Nine freshmen have been welcomed into the fifth class of the Lyceum Scholars Program by the Clemson Institute for the Study of Capitalism.
The Lyceum Scholars Program, created in 2014 and open to all majors, had 650 applications for entry into this year’s class. Under the umbrella of Clemson University’s College of Business, the Clemson Institute for the Study of Capitalism’s goal is to bring a traditional liberal arts education to a modern university setting.
The 2019-20 Lyceum Scholars freshman class includes, Andrew Boyles, political science major, Academic Magnet H.S., (SC); Catherine Gangemi, political science, West Morris Mendham H.S. (NJ); Sergio Gonzalez Varela, political science, Seneca H.S. (SC); Mason Harmon, secondary education, Ben Lippen School (SC); Judah Gray, history, South Florence H.S. (SC); Avery Means, history, Oak Hall School (FL); Abigail Ready, history, Fort Mill H.S. (SC); Elizabeth Sharkey, pre-business, Bethesda Chevy Chase H.S. (MD); Racquelle Vellandi, political science, San Juan Hills H.S. (CA).
Applicants undergo rigorous screening process that includes writing three essays and an interview process. Those accepted into the program receive a privately funded $10,000 scholarship distributed over four years to learn about liberty, free markets, the American founding, and moral character through a “Great Books” approach.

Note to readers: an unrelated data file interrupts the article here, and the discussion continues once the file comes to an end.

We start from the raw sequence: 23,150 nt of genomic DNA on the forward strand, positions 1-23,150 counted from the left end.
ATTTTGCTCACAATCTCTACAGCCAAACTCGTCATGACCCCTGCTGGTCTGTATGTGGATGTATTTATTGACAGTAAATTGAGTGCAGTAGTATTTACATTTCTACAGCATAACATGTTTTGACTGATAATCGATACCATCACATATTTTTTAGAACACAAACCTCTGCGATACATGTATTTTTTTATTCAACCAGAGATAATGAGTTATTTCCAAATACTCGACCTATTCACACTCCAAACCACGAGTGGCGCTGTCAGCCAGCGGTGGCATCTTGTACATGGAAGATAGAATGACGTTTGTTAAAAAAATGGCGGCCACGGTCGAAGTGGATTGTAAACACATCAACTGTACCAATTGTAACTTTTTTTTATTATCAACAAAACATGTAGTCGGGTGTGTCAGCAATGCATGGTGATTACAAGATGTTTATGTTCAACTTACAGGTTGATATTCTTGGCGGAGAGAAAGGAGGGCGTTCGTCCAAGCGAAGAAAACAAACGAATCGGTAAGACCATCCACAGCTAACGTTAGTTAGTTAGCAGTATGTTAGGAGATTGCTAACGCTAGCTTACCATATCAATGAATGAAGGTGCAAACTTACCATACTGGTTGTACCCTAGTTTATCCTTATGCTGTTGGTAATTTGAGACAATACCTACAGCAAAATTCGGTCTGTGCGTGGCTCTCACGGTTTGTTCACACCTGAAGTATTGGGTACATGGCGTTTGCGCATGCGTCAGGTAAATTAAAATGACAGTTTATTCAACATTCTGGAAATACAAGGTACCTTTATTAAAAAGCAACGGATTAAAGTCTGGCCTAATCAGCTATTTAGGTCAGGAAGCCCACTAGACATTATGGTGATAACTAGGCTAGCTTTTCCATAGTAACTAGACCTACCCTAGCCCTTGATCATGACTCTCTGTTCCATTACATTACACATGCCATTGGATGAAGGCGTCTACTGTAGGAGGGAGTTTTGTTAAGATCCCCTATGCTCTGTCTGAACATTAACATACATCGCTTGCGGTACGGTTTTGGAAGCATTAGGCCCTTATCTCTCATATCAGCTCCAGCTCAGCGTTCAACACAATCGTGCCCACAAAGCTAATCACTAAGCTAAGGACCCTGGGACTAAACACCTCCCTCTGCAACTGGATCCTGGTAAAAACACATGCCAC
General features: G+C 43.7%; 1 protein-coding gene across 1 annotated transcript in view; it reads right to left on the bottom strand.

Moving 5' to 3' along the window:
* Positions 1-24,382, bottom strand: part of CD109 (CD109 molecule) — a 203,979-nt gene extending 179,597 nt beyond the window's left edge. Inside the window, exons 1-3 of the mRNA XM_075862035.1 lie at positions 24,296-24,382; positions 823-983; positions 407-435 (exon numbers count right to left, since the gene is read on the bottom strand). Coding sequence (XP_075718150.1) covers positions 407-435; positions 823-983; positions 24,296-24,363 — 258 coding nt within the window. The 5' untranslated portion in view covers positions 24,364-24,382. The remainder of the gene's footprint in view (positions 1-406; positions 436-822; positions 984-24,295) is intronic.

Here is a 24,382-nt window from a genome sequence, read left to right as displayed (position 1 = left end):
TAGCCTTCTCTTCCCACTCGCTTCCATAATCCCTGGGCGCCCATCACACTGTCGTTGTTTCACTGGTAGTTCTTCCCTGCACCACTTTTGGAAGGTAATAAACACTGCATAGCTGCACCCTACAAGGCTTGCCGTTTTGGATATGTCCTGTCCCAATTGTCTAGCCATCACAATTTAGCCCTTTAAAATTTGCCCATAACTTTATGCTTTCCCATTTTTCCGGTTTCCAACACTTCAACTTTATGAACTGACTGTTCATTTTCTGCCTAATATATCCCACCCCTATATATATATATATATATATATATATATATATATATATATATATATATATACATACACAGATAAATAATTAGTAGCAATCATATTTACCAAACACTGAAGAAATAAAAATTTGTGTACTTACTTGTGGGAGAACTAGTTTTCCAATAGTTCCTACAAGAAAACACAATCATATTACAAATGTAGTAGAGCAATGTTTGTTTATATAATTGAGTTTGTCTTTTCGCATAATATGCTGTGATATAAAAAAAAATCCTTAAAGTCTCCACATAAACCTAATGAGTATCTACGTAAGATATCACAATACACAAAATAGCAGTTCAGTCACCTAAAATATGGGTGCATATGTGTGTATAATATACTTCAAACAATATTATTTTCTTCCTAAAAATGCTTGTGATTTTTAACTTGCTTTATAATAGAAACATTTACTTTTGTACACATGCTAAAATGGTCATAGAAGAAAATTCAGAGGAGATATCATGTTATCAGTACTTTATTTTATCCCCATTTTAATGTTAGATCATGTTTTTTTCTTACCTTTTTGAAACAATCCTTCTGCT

“These students have chosen to learn the history of liberty, capitalism and the principles of moral character in America’s premier university-based program,” said C. Bradley Thompson, executive director of the Clemson Institute for the Study of Capitalism. “Beyond gaining a thorough understanding of the fundamental questions in life such as liberty, justice, virtue and freedom, this group will become very close-knit and build lifelong relationships with each other.”
Students new to the Lyceum Program offered a variety of reasons for choosing to engage in a learning experience that is exclusive to Clemson University.
“I see the Lyceum Scholars Program as a unique opportunity to ponder the big questions that already stimulate me, and to look more closely at ideas I have yet to consider,” Catherine Gangemi said. Added Andrew Boyles, “I’ve always been intrigued by that which is held to be good and moral in our society, and I saw the program as the best way to study that.”
The Lyceum Scholars Program, where students read from classic texts about renowned academics in political and economic thought, draws on the inspiration from the Lyceum school Aristotle founded in 335 B.C.
Lyceum scholars receive one-on-one mentorships from faculty Socratic tutors, to discuss moral character and the application of theory to practice, applying the ideas they learn in the classroom to their own lives.
About the Clemson Institute for the Study of Capitalism
CISC is America’s premiere university-based teaching and research center dedicated to exploring the moral, political, and economic foundations of capitalism. Founded in 2005, and housed within Clemson University’s College of Business, the independently financed Institute is educating a new generation of students about the moral requirements of a free society.
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